The sum of all of this: a consistent downward trend in virtually all forms of violence, over the long term, pretty much everywhere.

What caused this? And, as I asked in another context, how do we keep it going? Pinker rigorously examines many hypotheses for each decline, and the causes he finds are many and complex. However, there are some broad themes. The ones that stand out to me (Pinker summarizes it somewhat differently) are:

In other words, we get less violent as we get smarter, richer and freeer (indicating, as I have suggested elsewhere, that these three stories are intertwined into a single story of human progress).

I must include a word on Pinker’s methodology. For me, Better Angels sets a new standard for what social/political/philosophic writing can be:

I’ve been a fan of Pinker ever since I read his essay on the decline of war in the WSJ (which caused me to completely rewrite a Quora answer) and his incisive takedown of Malcolm Gladwell in the NYT (years later, I’m still chuckling about “igon values”). Now, I’m very much looking forward to his forthcoming book, Enlightenment Now: The Case for Reason, Science, Humanism and Progress.

For me personally, there were a few interesting takeaways from the book. The biggest is that it gives an overview of the government/morality row in the overview chart I presented in “Charting progress”. This book is close to a summary of exactly what I had in mind for that row, and now I have a lot more substance to it and a framework for thinking about these issues.

It also gave me an even stronger appreciation for the excellence of the times we live in. The safest and most peaceful time in history is right now.

The book also made me more sympathetic to arguments for gun control and against torture and the death penalty. (It didn’t make me any more sympathetic to the animal rights movement, although for what it’s worth I don’t think Pinker is necessarily very sympathetic to animal rights; he and I agree, though, that burning cats alive as public sport, as they did in the Middle Ages, is disgusting and it’s a good thing we don’t do that anymore.)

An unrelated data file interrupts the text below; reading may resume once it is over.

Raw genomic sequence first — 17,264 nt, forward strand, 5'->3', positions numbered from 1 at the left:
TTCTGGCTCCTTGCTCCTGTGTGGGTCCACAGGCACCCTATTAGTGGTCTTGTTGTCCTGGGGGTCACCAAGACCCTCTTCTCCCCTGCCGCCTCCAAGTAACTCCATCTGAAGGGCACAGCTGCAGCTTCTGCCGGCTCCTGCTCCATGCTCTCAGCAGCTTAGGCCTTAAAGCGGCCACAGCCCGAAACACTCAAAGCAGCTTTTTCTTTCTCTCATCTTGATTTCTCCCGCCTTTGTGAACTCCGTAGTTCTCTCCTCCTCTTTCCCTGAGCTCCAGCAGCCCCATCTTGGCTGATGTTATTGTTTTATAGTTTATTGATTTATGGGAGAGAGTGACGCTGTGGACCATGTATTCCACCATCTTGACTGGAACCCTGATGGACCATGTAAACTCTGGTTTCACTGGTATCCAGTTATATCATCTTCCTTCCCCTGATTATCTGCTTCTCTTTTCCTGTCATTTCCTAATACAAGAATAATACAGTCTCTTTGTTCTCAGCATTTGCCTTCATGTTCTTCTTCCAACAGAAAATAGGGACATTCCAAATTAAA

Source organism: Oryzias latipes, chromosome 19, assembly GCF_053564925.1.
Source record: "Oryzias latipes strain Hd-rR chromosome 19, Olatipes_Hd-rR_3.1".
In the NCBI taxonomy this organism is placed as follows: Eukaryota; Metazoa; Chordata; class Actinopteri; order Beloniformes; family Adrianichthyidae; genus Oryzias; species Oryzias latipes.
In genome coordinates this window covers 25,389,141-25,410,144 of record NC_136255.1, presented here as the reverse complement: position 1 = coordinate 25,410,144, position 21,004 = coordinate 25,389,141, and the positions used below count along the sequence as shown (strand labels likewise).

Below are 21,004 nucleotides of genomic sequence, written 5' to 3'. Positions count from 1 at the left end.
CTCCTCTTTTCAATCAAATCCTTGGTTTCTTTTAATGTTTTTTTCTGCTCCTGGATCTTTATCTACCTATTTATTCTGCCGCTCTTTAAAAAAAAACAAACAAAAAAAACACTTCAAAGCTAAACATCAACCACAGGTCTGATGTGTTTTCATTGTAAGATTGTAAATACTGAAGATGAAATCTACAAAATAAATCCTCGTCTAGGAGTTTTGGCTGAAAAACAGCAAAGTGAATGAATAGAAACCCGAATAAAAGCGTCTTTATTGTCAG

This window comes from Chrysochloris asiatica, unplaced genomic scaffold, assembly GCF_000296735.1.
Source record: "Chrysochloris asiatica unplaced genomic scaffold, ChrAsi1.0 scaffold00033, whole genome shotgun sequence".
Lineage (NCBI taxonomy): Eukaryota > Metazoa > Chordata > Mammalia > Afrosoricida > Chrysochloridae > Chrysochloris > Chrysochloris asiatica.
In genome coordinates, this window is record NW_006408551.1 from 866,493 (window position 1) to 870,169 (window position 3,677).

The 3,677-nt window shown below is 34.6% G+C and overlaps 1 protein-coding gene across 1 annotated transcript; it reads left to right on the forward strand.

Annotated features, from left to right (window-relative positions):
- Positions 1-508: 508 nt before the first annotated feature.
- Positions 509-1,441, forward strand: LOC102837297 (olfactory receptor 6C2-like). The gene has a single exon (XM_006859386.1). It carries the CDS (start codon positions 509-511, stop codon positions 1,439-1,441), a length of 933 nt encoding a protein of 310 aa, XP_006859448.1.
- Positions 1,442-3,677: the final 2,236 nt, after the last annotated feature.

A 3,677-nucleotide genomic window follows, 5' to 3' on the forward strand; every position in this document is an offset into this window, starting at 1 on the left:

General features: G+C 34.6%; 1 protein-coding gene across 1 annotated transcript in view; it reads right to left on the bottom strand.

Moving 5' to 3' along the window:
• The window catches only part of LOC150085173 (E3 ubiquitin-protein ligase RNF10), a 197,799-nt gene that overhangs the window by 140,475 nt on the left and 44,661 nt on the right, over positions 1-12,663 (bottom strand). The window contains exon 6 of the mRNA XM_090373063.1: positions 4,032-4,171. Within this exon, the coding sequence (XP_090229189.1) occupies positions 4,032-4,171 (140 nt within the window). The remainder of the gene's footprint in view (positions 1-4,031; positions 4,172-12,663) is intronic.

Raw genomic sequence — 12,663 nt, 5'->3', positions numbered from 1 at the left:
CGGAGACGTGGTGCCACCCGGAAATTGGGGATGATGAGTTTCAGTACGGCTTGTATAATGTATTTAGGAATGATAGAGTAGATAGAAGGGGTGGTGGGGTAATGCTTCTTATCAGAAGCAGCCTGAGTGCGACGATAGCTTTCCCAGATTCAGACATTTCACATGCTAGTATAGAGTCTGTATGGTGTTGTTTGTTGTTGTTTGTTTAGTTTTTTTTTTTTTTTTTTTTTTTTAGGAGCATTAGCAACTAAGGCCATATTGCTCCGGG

But the most intriguing idea to me is the notion of the expanding circle of sympathy: the realization that until recently, most people, even the most enlightened intellectual leaders, simply didn’t see all of humanity as fully human.

From our modern standpoint this is simply bizarre, and I’m still struggling to comprehend it. Furthermore, I can’t analyze it with any of the moral philosophy that I’ve studied. I’m used to thinking about things like duty- vs. value-based morality, subjective vs. objective morality, or reason- vs. faith-based morality. I’m used to asking questions like “what does this ethical code hold as its ultimate good or standard of value?” and “what does this morality hold as the essence of virtue?” But none of these ideas help me understand why someone could think deeply about the universal rights of mankind and not comprehend that these apply to women or blacks. When I began this project, I suspected that there was a story here that devleoped in parallel with the progression in government from anarchy to tyranny to liberty. Now I’m sure of it, and I want to learn more.

Read the book: The Better Angels of Our Nature: Why Violence Has Declined